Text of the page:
One Way to Lift a Boat off the Trailer.

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LDUBS

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Every so often there is a discussion about how to raise our boats off the trailer. I’ve done this a few times with different boats. Because of a current issue with my trailer I had to do it again. I thought I would list the steps again for others. This will likely be a repeat for many of you.

If the boat is light, then get a friend to help and forget these steps. For heavier boats that cannot be manhandled, or if you are by yourself, this works pretty well.

I built a “cradle” to support the transom. The one I had for my old boat was too small, so I modified it to fit the current boat. I also built a support for the bow.

Here are the steps:

First - Remove the transom tie-downs and bow strap. If you don’t do this you will have a problem lifting the boat off the trailer! Then make sure you chock the wheels.

Second – Lower the tongue jack as far down as it will go. This will raise the transom of the boat. Put the cradle or whatever support you are going to use under the transom.

Third – Raise the tongue jack as high as it will go. The back of the trailer will go down, but the boat’s transom will stay at the height of the support.

Fourth – Put a support under the bow.

Fifth – Lower the tongue jack slightly and the bow will lift off the trailer.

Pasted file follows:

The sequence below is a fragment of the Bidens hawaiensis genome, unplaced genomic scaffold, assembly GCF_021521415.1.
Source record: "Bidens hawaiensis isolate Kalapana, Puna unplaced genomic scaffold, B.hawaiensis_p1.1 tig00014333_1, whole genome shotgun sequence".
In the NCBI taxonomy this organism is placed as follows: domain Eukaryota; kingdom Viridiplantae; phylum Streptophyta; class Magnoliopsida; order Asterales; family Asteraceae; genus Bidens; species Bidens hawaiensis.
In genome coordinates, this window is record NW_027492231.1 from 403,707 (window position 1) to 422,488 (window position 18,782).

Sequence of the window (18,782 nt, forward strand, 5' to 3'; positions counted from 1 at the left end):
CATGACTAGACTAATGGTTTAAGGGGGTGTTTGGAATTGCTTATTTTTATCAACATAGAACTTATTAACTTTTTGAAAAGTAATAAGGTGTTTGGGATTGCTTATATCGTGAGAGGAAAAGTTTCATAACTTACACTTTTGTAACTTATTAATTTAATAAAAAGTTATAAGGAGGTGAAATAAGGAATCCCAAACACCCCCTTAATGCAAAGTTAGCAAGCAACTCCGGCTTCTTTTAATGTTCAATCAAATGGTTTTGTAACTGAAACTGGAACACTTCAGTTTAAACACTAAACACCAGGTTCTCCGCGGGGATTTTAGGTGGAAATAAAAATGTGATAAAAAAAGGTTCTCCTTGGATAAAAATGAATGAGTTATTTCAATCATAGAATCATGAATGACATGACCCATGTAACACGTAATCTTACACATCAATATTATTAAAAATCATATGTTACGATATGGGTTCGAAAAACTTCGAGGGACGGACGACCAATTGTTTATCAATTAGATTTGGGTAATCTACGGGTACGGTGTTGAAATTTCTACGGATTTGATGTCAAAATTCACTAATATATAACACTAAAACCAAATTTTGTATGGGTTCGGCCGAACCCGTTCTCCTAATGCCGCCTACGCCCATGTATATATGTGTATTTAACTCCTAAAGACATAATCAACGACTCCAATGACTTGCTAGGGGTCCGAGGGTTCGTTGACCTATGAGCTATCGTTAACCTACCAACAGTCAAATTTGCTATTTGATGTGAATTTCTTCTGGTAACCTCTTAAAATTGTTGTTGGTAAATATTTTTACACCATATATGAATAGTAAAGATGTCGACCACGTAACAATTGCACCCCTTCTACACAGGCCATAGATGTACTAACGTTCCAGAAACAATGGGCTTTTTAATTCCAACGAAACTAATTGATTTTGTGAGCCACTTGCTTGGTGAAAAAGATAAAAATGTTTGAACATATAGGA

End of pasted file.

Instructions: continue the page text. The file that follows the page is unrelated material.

Now the boat is completely off the trailer. This is a pretty handy and easy method if you want to adjust your bunks. Because the hull bottom is just an inch or two away, you can get the bunks spot on. Or, in my case, this was a way to lift the boat so I could make a trailer repair.

This first pic shows shows my old “cradle”. I modified it to make it wider and taller for my current boat.


Old Cradle.jpg




This pic shows the boat after it has been elevated off the trailer.



New Cradle.jpg




This pic shows the bow support. When I did this before I supported the bow with a 4x4 and a couple of jack stands. I got fancy this time. This is pretty robust for a relatively light boat. That is intentional because I’m going to leave the boat elevated until I get the replacement part. BTW, the cross piece that the bow rests on slides in/out of the clunky looking stand. The reason will be obvious if you do something similar. Using a beam and a couple jack stands is a lot easier. But again because it will be a few days up in the air and I will be crawling around under there, I decided on a little overkill.



Bos support.jpg
 

CedarRiverScooter

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LDubbs - Great photos!

At the risk of acknowledging my backwoods ways, I did same but lifted the bow from my garage door's header. It is a doubled up 2X10 so I figured it could support a few hundred more pounds. This way I didn't need to move the jack around the trailer.
 

LDUBS

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CedarRiverScooter said:
LDubbs - Great photos!

At the risk of acknowledging my backwoods ways, I did same but lifted the bow from my garage door's header. It is a doubled up 2X10 so I figured it could support a few hundred more pounds. This way I didn't need to move the jack around the trailer.

Shoot, I would do the same thing if I could.
 

catsmith